Jason Rosenbaum

Political Reporter

Since entering the enticing world of professional journalism in the mid-2000s, Jason Rosenbaum dove head first into the world of politics, policy and even rock and roll music. A graduate of the University of Missouri School of Journalism, Rosenbaum spent more than four years in the Missouri State Capitol writing for the Columbia Daily Tribune, Missouri Lawyers Media and the St. Louis Beacon. Since moving to St. Louis in 2010, Rosenbaum's work appeared in Missouri Lawyers Media, the St. Louis Business Journal and in the Riverfront Times' music section. He also served on staff at the St. Louis Beacon as a politics reporter. Rosenbaum lives in St. Louis City with with his wife Lauren Todd, an engineering librarian at Washington University. Their son, Brandon Todd Rosenbaum, was born in February 2014.

U.S. Sen. Claire McCaskill, D-Mo., speaks a roundtable Monday at Metro High School in St. Louis. She was joined by St. Louis Public Schools Superintendent Kelvin Adams.
Jason Rosenbaum | St. Louis Public Radio

U.S. Sen. Claire McCaskill is venturing out across Missouri to gather input and garner public support about making college less expensive.

The Democratic senator kicked off a statewide tour on college affordability at Metro High School in St. Louis. She spent time Monday morning talking with college administrators from local institutions -- including Washington University, the University of Missouri-St. Louis, Webster University and St. Louis Community College.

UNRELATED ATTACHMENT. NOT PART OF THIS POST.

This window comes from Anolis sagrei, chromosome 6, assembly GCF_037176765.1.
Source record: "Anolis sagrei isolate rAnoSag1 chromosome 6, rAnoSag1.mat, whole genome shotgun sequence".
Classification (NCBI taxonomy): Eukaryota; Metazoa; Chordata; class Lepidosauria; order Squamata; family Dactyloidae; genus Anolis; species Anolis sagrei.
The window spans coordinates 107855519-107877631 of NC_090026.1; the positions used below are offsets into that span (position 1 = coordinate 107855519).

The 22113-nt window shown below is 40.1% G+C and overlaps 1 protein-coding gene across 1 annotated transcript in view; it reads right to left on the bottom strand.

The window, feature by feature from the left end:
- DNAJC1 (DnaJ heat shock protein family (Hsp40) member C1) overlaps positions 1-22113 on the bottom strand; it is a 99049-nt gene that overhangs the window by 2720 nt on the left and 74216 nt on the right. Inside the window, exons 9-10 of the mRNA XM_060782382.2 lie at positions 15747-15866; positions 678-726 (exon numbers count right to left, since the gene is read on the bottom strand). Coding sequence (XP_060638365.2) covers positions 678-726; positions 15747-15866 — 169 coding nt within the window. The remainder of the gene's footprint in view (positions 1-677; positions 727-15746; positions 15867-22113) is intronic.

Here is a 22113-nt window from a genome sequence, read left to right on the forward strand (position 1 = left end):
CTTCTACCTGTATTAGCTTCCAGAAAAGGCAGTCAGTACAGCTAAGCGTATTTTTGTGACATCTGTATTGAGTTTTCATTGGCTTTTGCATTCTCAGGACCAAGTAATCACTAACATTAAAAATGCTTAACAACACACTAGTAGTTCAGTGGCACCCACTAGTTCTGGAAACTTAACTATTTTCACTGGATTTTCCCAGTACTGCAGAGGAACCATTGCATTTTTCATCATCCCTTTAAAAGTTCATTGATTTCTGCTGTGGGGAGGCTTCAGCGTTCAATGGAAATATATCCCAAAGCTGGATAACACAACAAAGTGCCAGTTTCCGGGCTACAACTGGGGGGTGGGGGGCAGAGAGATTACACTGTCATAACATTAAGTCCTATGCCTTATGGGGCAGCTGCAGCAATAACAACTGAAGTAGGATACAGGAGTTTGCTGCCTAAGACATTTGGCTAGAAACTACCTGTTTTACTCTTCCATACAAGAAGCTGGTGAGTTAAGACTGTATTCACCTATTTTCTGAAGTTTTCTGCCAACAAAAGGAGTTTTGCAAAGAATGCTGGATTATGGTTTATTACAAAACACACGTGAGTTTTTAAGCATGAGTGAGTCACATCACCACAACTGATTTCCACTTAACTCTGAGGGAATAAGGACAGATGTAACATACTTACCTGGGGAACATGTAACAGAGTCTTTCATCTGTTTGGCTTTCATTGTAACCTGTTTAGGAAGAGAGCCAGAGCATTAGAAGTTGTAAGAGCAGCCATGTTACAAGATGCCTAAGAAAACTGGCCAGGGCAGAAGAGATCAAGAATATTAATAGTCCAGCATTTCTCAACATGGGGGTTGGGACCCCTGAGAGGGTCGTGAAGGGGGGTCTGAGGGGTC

Tim Woodson shows off his pirate ship at the Progressive Insurance St. Louis Boat and Sportshow. The event was held at the Edward Jones Dome, the former home of the St. Louis Rams.
Jason Rosenbaum | St. Louis Public Radio

Ever since the St. Louis Rams started packing up for the Los Angeles area, local policymakers have tried to embrace a potential silver lining – more space on the calendar for lucrative events. When the Rams weren’t losing lots and lots of games in the Edward Jones Dome, the facility was used for conventions, trade shows, monster truck rallies and awesome boat shows. The thought was that with the Rams no longer occupying the Dome during the fall, non-football events could fill the void.

Civic Progress President Tom Irwin stands with Missouri Gov. Jay Nixon at the St. Louis Regional Chamber. Business groups held a presser condemning the amendment.
Jason Rosenbaum | St. Louis Public Radio

Missouri’s business organizations are waging an all out attack on an amendment aimed at allowing clergy and business owners to refuse services to same-sex weddings. 

The measure, known as SJR39, was the central focus of a nearly two-day-long filibuster by Missouri Senate Democrats. Republicans employed a rarely used parliamentary procedure known as the "previous question" to squelch the talk-a-thon, and now the amendment awaits action in the Missouri House.

Photos by Carolina Hidalgo, Willis Ryder Arnold and Bill Greenblatt

On the latest edition of the Politically Speaking podcast, a very weary political duo – St. Louis Public Radio’s Jason Rosenbaum and Jo Mannies – break down the results of shockingly close presidential primaries in Missouri.

Donald Trump expressed that the media does not show the love that is at his rallies, as 3 young girls express their affection for him while watching the the non supporters of him express their feelings for him Friday morning at the Peabody Opera House.